Even on “enthusiast” cars, the take rate is low.
Each year, our list of manual transmission cars you can still buy dwindles. Just today, we learned that the 2020 Hyundai Elantra is dropping its manual transmission option. That’s no surprise, because even the 2019 only had a manual transmission on two trims. And even though enthusiasts clamor how much they love their third pedal and fervent “save the manuals” campaigns making the rounds on social media, one thing is clear. Yep, you all still aren’t buying manuals.
Need proof? Toyota was all too happy to tell CarBuzz exactly how many manuals it sells. Toyota spokesperson Nancy Hubbell looked into the manual transmission take rate on the company’s cars and trucks. The news was not encouraging for row-your-own enthusiasts. Toyota does offer more manual transmission options across its range than most of its competitors, but likely not for much longer.
Let’s take the Toyota Corolla. It’s one of the most popular cars ever, and you can still get it with a manual transmission. However, of 280,000 Corollas Toyota shifted in 2018, just 1 percent were delivered with a manual transmission. One. “It’s not very high for the Corolla as a whole, but it is better if you just count the hatchback,” Hubbell said. And she is right: The manual take rate on the hatchback stands at 15 percent. The sedan’s sales dwarf the hatchback, though.
But what about the Toyota Tacoma? Surely, having a manual gearbox in your truck instantly increases your virility by a factor of ten, so everyone should have one right? Clearly not: The take rate is just 5 percent. Same thing for the diminutive Yaris. It’s no wonder, then, that Toyota dropped the manual option for the new Mazda-built Yaris hatchback.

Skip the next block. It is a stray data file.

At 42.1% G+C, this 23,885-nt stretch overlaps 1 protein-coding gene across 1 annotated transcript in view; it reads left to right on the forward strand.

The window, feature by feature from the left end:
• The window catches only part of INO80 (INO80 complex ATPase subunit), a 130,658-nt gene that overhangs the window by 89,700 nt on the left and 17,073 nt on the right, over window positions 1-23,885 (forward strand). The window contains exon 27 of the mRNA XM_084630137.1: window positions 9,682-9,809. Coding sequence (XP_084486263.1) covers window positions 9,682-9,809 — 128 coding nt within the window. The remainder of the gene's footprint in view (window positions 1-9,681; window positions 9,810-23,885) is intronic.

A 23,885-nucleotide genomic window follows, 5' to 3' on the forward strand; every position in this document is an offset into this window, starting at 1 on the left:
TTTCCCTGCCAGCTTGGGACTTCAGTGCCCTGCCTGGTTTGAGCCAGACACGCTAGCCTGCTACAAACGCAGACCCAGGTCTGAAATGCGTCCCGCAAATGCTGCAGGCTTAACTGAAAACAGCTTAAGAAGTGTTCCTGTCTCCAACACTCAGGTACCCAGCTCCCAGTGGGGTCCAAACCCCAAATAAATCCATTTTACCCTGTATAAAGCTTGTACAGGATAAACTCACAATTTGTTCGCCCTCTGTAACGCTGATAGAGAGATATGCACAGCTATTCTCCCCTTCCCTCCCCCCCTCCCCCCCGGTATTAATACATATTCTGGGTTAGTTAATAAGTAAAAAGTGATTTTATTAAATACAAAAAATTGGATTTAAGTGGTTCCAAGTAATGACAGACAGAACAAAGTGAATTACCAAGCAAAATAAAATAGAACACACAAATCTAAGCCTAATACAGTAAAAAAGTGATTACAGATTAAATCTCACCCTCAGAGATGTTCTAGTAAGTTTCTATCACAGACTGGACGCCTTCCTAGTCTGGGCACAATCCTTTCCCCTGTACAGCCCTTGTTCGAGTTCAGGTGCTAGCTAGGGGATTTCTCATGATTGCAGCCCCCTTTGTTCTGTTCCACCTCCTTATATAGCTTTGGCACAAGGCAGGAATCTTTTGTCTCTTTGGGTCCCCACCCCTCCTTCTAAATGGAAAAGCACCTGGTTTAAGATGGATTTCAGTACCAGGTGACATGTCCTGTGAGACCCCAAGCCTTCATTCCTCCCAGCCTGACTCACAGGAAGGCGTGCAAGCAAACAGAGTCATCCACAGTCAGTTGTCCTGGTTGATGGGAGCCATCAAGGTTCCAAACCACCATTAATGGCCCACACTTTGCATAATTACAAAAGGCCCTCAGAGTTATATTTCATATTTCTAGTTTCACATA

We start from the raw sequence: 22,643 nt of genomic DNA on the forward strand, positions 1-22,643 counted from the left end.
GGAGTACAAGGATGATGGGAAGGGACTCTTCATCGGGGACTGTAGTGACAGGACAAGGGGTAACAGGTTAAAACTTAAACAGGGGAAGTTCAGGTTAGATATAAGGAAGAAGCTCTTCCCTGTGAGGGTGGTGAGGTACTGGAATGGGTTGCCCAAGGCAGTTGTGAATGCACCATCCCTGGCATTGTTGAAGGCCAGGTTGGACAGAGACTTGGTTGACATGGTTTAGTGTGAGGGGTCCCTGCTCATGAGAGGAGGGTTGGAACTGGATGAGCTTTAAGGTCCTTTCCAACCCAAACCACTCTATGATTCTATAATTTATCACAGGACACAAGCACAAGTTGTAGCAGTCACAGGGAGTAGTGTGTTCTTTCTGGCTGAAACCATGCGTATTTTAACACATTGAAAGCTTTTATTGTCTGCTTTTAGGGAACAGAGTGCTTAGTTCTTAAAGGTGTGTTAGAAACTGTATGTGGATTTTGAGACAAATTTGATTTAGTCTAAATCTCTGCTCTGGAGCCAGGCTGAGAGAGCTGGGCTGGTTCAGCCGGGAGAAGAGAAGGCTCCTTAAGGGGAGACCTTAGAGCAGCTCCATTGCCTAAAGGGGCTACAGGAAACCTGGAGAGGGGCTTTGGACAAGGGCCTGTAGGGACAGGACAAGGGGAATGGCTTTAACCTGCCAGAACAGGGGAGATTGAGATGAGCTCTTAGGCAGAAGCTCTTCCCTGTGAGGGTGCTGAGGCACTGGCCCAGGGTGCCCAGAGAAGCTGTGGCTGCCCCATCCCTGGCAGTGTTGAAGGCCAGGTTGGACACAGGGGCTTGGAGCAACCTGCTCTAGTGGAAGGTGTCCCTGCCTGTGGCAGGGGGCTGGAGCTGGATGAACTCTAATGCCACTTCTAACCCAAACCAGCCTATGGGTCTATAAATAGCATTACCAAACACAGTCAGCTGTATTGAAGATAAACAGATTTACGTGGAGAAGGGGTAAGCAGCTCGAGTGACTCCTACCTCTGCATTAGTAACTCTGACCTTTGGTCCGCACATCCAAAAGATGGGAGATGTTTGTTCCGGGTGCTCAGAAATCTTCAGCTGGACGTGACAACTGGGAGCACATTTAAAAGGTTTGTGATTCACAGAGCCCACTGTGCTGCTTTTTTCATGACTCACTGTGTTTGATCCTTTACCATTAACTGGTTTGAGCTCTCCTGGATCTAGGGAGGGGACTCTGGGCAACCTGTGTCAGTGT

But what about the 86?
Okay, those are all ordinary cars driven by ordinary people. Clearly, the lay person isn’t interested in driving a manual transmission car. But what about enthusiasts? We’re all about having that third pedal! It’s a great theft deterrent as hardly anyone knows how to drive a manual anymore, and it’s another connection between you and the car.
Oh yeah, you would expect the Toyota 86 to have a high manual take rate. Especially since the manual is more powerful, on top of being more fun to drive. But you know what? You’re wrong.
The take rate on the Toyota 86 hovered around 33 percent. Granted, that’s much higher than Toyota’s other cars, but seriously? One-third? Toyota does not even sell that many 86s, and people had to go buy it with an automatic transmission.
So there you have it. Here’s more proof that the manual is dying, as if you needed it. We expect a few manufacturers will hold out, but it likely won’t be long, even if electric cars fail to catch on for a few more years, that we will see many more manual transmission cars emerge.